Just enough git for Puppet automation – Part1
+ summary of this article :
All Posts in this Series
- Just enough GiT for Puppet Automation – Part1
- Just enough GiT for Puppet Automation – Part2
- Just enough GiT for Puppet Automation – Part3
- Just enough GiT for Puppet Automation – Part4
- Just enough GiT for Puppet Automation – Part5
- Just enough GiT for Puppet Automation – Part6
- Just enough GiT for Puppet Automation – Part7
What is Version Control?
If you haven’t used Git, or a similar version control tool (CVS and Subversion are some other examples), you might be wondering what it is and why we should use it.
Even if you’re the only person who works on a piece of source code (for example, Puppet manifests), it’s still useful to be able to see what changes you made, and when. For example, you might remember that you fixed a bug last week, but not exactly how, and it would be handy to be able to see exactly what lines in which file were changed.
Imagine you’re trying to track down a bug; having a complete history of code changes would be a big help. It also means you can, if necessary, roll back the state of the code to any point in history and examine it.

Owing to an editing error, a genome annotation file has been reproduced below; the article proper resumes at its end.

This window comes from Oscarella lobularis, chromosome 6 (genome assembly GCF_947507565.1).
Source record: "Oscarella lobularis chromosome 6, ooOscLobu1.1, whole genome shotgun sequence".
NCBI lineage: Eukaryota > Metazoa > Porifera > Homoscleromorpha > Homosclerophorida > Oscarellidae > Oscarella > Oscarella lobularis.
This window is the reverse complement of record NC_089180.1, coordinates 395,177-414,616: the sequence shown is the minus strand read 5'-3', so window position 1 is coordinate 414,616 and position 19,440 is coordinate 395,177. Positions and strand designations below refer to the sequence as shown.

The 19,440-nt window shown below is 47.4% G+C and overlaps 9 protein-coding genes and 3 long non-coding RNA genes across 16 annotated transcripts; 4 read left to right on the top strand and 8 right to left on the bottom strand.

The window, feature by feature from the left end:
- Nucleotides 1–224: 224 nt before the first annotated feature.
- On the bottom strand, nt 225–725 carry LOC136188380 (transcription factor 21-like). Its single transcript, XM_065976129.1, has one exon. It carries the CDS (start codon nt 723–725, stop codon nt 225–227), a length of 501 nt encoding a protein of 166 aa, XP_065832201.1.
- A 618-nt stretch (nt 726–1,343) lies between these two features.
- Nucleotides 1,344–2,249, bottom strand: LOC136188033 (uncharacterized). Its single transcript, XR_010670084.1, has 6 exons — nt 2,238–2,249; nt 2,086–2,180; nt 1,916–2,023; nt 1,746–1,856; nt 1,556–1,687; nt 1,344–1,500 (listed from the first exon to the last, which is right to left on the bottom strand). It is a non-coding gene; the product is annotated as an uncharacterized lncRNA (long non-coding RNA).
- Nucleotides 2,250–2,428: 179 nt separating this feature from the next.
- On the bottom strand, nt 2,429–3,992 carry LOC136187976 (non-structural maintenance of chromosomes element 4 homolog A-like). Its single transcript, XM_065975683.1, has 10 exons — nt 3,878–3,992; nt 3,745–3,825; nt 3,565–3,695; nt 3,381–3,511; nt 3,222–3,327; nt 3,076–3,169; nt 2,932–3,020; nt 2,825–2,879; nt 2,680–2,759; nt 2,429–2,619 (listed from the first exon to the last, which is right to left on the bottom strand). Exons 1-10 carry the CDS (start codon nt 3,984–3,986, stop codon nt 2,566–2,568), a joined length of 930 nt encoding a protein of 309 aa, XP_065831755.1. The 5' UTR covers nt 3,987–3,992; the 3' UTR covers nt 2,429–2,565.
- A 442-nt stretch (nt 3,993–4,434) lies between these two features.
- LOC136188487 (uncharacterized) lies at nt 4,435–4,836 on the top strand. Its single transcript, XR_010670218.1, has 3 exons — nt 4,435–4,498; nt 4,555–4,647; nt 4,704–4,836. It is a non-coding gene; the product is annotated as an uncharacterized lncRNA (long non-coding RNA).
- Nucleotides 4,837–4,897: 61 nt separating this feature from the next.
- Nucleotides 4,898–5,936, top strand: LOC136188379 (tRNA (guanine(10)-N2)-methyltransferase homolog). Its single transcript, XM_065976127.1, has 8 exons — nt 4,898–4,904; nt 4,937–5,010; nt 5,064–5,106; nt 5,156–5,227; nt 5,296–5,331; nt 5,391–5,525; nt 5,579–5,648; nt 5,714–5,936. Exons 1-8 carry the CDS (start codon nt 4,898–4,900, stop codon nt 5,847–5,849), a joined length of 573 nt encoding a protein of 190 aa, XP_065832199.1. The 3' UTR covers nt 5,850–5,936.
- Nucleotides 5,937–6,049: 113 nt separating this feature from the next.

You might think this introduces a lot of extra complications. In fact, it’s very simple. Git keeps out of your way until you need it, and all you have to do is write a commit message when you decide to record changes to the code.
Another very important role of version control is to allow several people to work independently on the code, and to merge all their separate changes back together and resolve any conflicts. Git provides very powerful tools for doing this. If you’re working on Puppet code in a team, it’s critical that you use some kind of version control to handle it.
Why version control?
Version control is very useful for tracking changes to any source code, including Puppet manifests. It’s especially important when several people are working on the same code, so that they can communicate with one another about their changes. Version control can also detect and alert you to conflicts when the same file is edited by different people independently.
Getting started with Git
Git first time Usage in 3 Simple Steps:
1. you create a repo using the command – git init
2. make an initial snapshot using the command – git add
3. Save your changes using the command – git commit
Common commands for Git daily usage:
Thereafter, every time you want to record a set of changes
1. Once you make modification to your files run – git add
2. And to store them with an appropriate message, run – git commit
Git Command to track the changes :
1. As you’re working on a set of changes, you can see how the current code differs from Git’s stored version using – git diff
2. To show which files Git thinks may need to be committed, run the command – git status
3. You can see the complete history of changes to your repo using the command – git log
4. To show you the differences in each file before and after the commit run – git whatchanged